Here's How Much the NFL Gets in Taxpayer Dollars

Here's How Much the NFL Gets in Taxpayer Dollars
MetLife Stadium in East Rutherford, New Jersey on Jan. 28, 2014. (John Moore/Getty Images)
Jack Phillips

The NFL is under fire after a few hundred players took a knee in protest during the national anthem. Some fans and non-fans were left incensed by the move, with the CEO of a company going so far as to call it “unpatriotic” and pull ads.

Now, it has shed light on a phenomenon that many taxpaying Americans are not aware of.

According to a report from the Daily Signal, the NFL took in about “$7 billion of taxpayer money” for stadium building and renovation. It cited a report for that information.

A study from the Brookings Institution think-tank found that taxpayers subsidized the construction of about 36 stadiums for a cost of $3.2 billion since 2000, the Signal reported.

“Tax-exempt municipal bonds are typically reserved for public-use projects such as bridges, water systems, and other infrastructure,” Michael Sargent, an infrastructure expert at The Heritage Foundation, wrote for The Daily Signal. “Yet because of a loophole in the tax code, private-use stadiums can take advantage of this tax break, and have done so prolifically.”

Few NFL and other major-league sports teams use privately financed ventures to host games.

An ESPN report from March 2017 found 21 new stadiums were built and three others were heavily renovated due to an “estimated $6.7 billion in public money.”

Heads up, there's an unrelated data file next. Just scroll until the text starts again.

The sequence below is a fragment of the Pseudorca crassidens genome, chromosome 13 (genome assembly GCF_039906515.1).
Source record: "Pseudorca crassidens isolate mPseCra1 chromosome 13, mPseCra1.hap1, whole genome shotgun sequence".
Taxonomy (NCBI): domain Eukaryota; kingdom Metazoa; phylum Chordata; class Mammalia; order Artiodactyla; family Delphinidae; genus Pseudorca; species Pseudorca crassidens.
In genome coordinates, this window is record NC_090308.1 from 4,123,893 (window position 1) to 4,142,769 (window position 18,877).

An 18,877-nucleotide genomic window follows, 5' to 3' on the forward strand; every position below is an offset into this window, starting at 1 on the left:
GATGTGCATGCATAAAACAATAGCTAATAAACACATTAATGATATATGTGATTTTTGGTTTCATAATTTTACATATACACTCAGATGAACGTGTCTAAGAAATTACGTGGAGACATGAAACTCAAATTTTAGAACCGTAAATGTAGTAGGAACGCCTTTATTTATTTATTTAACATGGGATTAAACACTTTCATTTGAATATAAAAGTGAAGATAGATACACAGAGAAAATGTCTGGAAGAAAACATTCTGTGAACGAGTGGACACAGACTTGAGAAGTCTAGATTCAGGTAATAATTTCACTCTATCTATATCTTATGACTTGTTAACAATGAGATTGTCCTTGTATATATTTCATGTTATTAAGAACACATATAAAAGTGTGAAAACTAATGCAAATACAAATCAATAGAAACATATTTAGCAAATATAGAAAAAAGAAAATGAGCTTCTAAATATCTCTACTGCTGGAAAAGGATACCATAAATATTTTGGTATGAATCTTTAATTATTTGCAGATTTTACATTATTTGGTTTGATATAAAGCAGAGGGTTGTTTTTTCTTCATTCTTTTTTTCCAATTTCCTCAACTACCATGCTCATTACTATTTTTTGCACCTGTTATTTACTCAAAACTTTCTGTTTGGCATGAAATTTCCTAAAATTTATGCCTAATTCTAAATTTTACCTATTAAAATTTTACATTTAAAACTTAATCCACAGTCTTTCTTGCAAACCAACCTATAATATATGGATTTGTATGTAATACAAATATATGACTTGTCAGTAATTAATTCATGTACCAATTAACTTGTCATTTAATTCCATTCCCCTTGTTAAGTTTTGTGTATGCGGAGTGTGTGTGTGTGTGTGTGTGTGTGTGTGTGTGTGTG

“Between 2000 and the start of the 2020 season, the NFL will have opened 16 new stadiums with the help of $5 billion in public contributions. Two of those stadiums didn't factor in that $5 billion -- MetLife in New Jersey and the in-progress megastructure near Los Angeles -- because they were financed with 100 percent private money,” the report stated.

Meanwhile, in that same time frame, the Chicago Bears and Green Bay Packers used $557 million in public money to rebuild stadiums. The Kansas City Chiefs got $262 million for a major renovation of Arrowhead Stadium in 2011, ESPN said.

"But if you take the long-term view, [repairs are] a constant thing. Owners and cities and fans need to understand that. If you build a house, it's not like you never ever do anything to the house for the next 30 years. You have to pay attention to it. It has to be a constant [maintenance]. Everybody's got to pull on those oars,” Eric Grubman, the NFL's executive vice president, told the network.

Some members of Congress are taking note.

“In America, if you want to play sports you’re free to do so. If you want to protest, you’re free to do so,” Rep. Matt Gaetz, a Florida Republican, told the Washington Post on Tuesday. “But you should do so on your own time and on your own dime.”

A rare bipartisan bill introduced by Sen. James Lankford, R-[Okla.], and Sen. Cory Booker, D-[N.J.], would prevent teams from using municipal bonds exempt from federal taxes.

There's an often-repeated claim that sports teams bring money to local economies, but professors Robert A. Baade and Victor A. Matheson say the evidence doesn't back it up.

"While it is undeniable that sports fans around the country and around the world spend significant sums on spectator sports, in the absence of such entertainment opportunities, their spending would be directed elsewhere in the economy. A night at the ballpark means more money in the players and team owner’s pockets, but it also means less money in the pockets of local theater or restaurant owners," they wrote.

"Far from pumping money into the local economy, stadium subsidies are merely shifting money from ordinary taxpayers to large corporations. We’re taking money away from some parts of town so that business can boom closer to the stadium. And the small increase in tourism that the stadiums generally attract doesn’t come close to covering what the public pays to make it happen. It’s a false investment that we’re being forced to make, and it’s no wonder we’re not seeing a return."

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